Note: Despite the name, Meiji was founded during the Taisho Era.

Wanna take a bite? Buy Meiji chocolate from Japan. 


2. Royce’

Royce' Nama Chocolate (Royce)

Royce’ could be called the Rolls Royce of Japanese chocolate.

In many ways, Royce’ is the opposite of Meiji. Whereas Meiji chocolate is just one division of a corporate giant, Royce’ does just chocolate, and it does it well. Royce’ is also a newcomer compared to century-old Meiji. It was founded in 1983 in Sapporo, Hokkaido — far from Meiji’s Tokyo headquarters.

Royce’ is best known for Nama Chocolate, a type of ganache made with cacao and cream. The chocolate is also dusted with cocoa powder. Nama means “raw” or “fresh” in Japanese. It’s been described as a very smooth chocolate.

Royce’s Nama Chocolate comes in a lot of different flavors, from au lait (milk) to bitter. Royce’ also makes white chocolate and matcha green tea flavors of its flagship chocolate.

Royce’s Pure Chocolate is a bit more traditional than the Nama Chocolate, but still with Royce’s quality. Royce’s chocolate-dipped potato chips are a unique snack which combines the salty crunch of a chip with the sweet taste of Royce’ chocolate.

Royce’ also makes various other shapes and styles of chocolate, including chocolate wafers, chocolate bars, baton cookies, and the extremely thin Prafeuille Chocolat.

Try it today! Buy Royce chocolate from Japan.


3. Ezaki Glico

One word, and one word alone, defines Ezaki Glico — Pocky.

Of course, technically speaking, that’s not entirely true. Ezaki Glico does make other products, some of which are not stick-shaped. Glico’s first product was a caramel candy cube known as Glico Caramel. Glico is named for glycogen, one of the ingredients. Riichi Ezaki was the founder, hence Ezaki Glico.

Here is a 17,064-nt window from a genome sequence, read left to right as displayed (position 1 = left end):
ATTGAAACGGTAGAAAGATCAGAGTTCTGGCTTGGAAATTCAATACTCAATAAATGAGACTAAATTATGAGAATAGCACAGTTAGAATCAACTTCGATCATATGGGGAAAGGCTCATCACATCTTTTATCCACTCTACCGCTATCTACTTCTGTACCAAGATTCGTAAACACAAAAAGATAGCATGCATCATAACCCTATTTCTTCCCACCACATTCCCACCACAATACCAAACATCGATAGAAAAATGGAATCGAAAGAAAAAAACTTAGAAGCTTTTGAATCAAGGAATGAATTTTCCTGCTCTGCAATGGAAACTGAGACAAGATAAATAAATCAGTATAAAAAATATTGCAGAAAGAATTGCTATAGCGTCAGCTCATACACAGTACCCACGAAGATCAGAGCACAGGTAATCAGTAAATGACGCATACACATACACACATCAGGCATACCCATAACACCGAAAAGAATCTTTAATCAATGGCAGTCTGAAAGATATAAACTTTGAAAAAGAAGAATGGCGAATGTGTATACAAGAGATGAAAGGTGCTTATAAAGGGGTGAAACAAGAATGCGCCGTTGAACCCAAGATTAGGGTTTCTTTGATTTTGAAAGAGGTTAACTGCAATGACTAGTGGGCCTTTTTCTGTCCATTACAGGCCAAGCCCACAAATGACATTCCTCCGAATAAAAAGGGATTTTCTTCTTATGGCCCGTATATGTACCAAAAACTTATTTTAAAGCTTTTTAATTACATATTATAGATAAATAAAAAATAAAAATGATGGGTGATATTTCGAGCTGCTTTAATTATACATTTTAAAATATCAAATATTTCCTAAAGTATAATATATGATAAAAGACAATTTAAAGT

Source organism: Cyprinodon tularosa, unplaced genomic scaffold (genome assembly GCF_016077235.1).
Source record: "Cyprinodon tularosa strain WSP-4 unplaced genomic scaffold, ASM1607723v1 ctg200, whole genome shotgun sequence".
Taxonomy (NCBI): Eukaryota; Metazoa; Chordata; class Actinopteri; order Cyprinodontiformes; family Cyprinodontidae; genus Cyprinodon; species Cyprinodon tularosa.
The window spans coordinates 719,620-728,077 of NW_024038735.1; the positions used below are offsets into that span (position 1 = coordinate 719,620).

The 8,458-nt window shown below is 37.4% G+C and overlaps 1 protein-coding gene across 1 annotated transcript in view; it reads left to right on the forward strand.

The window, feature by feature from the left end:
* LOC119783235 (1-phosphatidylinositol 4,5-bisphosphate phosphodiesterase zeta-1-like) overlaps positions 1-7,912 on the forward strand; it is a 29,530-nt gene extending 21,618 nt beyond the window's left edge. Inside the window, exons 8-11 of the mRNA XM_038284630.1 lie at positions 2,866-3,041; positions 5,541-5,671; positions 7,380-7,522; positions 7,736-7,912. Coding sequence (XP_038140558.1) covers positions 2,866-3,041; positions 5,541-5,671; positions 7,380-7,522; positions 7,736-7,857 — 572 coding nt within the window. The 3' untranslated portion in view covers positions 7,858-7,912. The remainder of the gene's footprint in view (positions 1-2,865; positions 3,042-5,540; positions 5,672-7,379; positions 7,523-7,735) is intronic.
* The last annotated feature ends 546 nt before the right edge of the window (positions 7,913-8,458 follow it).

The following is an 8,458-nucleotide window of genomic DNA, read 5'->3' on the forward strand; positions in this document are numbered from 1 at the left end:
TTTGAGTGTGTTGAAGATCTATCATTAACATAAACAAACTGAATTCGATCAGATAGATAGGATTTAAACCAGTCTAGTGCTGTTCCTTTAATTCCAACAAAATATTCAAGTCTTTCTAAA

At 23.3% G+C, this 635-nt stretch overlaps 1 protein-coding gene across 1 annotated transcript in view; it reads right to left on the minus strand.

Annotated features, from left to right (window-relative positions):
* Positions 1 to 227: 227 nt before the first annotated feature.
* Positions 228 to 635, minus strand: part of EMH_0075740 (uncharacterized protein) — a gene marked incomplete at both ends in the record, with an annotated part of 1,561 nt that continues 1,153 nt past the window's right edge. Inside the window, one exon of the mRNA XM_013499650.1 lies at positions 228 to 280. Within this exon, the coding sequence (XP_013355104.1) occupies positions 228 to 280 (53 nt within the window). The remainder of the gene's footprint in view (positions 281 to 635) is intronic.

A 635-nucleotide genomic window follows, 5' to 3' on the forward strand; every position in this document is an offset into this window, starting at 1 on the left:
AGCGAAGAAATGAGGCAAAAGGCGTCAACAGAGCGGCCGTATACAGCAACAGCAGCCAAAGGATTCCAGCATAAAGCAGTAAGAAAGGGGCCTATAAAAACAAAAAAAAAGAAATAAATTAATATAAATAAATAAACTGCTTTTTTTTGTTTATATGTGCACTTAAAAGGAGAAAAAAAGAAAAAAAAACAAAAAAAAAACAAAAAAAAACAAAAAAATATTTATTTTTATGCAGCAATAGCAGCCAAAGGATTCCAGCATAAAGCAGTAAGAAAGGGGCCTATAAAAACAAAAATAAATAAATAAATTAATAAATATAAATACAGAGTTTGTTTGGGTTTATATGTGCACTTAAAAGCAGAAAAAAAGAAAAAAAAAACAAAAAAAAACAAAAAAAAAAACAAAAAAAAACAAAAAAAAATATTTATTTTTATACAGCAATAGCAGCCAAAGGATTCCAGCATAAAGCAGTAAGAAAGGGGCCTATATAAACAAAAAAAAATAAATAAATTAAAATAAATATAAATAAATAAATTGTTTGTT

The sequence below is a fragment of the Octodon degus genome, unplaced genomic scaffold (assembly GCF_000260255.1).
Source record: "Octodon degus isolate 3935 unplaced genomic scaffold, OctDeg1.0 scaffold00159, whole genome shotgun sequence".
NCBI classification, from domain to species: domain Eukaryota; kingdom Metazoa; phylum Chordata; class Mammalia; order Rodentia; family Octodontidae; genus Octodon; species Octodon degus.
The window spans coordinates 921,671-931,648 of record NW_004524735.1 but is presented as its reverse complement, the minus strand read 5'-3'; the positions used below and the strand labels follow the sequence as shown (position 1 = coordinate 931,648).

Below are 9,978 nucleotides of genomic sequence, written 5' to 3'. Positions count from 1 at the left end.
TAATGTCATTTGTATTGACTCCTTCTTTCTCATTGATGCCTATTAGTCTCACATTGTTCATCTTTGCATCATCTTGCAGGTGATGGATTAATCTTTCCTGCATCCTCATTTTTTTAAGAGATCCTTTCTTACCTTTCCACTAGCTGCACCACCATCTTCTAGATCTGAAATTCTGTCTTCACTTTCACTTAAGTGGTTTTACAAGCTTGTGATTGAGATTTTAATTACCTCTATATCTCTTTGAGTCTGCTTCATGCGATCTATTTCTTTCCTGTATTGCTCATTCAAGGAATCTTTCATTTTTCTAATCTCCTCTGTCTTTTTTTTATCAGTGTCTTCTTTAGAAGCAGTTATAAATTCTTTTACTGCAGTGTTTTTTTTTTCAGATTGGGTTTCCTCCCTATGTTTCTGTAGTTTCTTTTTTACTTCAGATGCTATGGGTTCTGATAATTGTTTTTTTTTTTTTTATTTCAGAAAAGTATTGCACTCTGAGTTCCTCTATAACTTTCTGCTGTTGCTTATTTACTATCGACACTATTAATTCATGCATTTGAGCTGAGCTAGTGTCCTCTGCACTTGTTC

Pocky was invented in 1966. Today, the chocolate-covered biscuit sticks are beloved worldwide. In addition to milk chocolate, Pocky sticks come in a variety of other flavors, including Strawberry, Almond Crush, Matcha Green Tea, Cookies and Cream, Chocolate Banana, etc.

Some of these products are made for markets outside of Japan. In Europe, Pocky is known as Mikado. And I swear I can taste the difference between Pocky imported from Thailand, and Pocky from Japan.

On the Japanese website, the company advertises some Pocky flavors not found in the United States (except at Japanese import supermarkets). For example, consider Sato Nishiki Cherry Pocky — named for a specific type of cherry grown in certain regions of Japan — or Yubari King Melon Pocky.

Pocky is everywhere but you can only buy certain Pocky flavors in Japan.


4. Morinaga

Morinaga DARS chocolate bars (Morinaga)

Morinaga earned a place on our list by popularizing the idea of Japanese women giving chocolate on Valentine’s Day.